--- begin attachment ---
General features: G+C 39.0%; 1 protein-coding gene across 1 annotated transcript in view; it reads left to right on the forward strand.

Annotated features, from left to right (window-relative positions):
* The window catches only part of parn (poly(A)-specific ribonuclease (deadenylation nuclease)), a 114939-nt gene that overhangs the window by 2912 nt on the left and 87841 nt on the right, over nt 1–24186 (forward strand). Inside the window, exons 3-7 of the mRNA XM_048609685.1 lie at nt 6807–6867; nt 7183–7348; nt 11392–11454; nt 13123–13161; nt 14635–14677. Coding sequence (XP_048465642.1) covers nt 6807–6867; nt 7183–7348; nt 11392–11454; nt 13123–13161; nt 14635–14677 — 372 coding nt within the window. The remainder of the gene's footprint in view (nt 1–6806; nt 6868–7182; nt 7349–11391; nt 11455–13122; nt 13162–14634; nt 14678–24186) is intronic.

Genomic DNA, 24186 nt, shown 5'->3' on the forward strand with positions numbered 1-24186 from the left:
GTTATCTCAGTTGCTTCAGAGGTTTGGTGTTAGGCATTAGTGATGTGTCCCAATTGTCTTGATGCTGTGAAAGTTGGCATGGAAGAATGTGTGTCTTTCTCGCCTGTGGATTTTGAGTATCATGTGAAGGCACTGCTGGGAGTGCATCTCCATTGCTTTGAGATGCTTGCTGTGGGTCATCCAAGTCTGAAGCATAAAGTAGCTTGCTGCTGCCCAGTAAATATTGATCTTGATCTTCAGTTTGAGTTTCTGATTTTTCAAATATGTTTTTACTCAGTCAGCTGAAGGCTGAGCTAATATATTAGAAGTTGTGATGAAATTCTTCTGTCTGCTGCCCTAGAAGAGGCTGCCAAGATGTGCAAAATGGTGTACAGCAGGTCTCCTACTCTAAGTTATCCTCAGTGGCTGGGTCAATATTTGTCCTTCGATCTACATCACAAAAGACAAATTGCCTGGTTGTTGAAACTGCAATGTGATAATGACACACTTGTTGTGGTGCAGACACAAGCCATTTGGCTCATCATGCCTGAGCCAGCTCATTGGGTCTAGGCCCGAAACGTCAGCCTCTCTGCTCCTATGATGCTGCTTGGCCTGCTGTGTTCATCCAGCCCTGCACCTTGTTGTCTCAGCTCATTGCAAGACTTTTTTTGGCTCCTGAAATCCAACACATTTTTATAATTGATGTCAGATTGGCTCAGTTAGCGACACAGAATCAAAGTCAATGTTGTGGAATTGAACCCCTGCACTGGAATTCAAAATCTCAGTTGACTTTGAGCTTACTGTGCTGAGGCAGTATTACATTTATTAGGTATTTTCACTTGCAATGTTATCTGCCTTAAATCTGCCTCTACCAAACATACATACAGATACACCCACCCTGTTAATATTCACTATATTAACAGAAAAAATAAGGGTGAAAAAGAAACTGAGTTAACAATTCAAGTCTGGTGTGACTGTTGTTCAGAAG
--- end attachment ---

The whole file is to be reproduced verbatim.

General features: G+C 39.0%; 1 protein-coding gene across 1 annotated transcript in view; it reads left to right on the forward strand.

Annotated features, from left to right (window-relative positions):
* The window catches only part of parn (poly(A)-specific ribonuclease (deadenylation nuclease)), a 114939-nt gene that overhangs the window by 2912 nt on the left and 87841 nt on the right, over nt 1–24186 (forward strand). Inside the window, exons 3-7 of the mRNA XM_048609685.1 lie at nt 6807–6867; nt 7183–7348; nt 11392–11454; nt 13123–13161; nt 14635–14677. Coding sequence (XP_048465642.1) covers nt 6807–6867; nt 7183–7348; nt 11392–11454; nt 13123–13161; nt 14635–14677 — 372 coding nt within the window. The remainder of the gene's footprint in view (nt 1–6806; nt 6868–7182; nt 7349–11391; nt 11455–13122; nt 13162–14634; nt 14678–24186) is intronic.

Genomic DNA, 24186 nt, shown 5'->3' on the forward strand with positions numbered 1-24186 from the left:
GTTATCTCAGTTGCTTCAGAGGTTTGGTGTTAGGCATTAGTGATGTGTCCCAATTGTCTTGATGCTGTGAAAGTTGGCATGGAAGAATGTGTGTCTTTCTCGCCTGTGGATTTTGAGTATCATGTGAAGGCACTGCTGGGAGTGCATCTCCATTGCTTTGAGATGCTTGCTGTGGGTCATCCAAGTCTGAAGCATAAAGTAGCTTGCTGCTGCCCAGTAAATATTGATCTTGATCTTCAGTTTGAGTTTCTGATTTTTCAAATATGTTTTTACTCAGTCAGCTGAAGGCTGAGCTAATATATTAGAAGTTGTGATGAAATTCTTCTGTCTGCTGCCCTAGAAGAGGCTGCCAAGATGTGCAAAATGGTGTACAGCAGGTCTCCTACTCTAAGTTATCCTCAGTGGCTGGGTCAATATTTGTCCTTCGATCTACATCACAAAAGACAAATTGCCTGGTTGTTGAAACTGCAATGTGATAATGACACACTTGTTGTGGTGCAGACACAAGCCATTTGGCTCATCATGCCTGAGCCAGCTCATTGGGTCTAGGCCCGAAACGTCAGCCTCTCTGCTCCTATGATGCTGCTTGGCCTGCTGTGTTCATCCAGCCCTGCACCTTGTTGTCTCAGCTCATTGCAAGACTTTTTTTGGCTCCTGAAATCCAACACATTTTTATAATTGATGTCAGATTGGCTCAGTTAGCGACACAGAATCAAAGTCAATGTTGTGGAATTGAACCCCTGCACTGGAATTCAAAATCTCAGTTGACTTTGAGCTTACTGTGCTGAGGCAGTATTACATTTATTAGGTATTTTCACTTGCAATGTTATCTGCCTTAAATCTGCCTCTACCAAACATACATACAGATACACCCACCCTGTTAATATTCACTATATTAACAGAAAAAATAAGGGTGAAAAAGAAACTGAGTTAACAATTCAAGTCTGGTGTGACTGTTGTTCAGAAG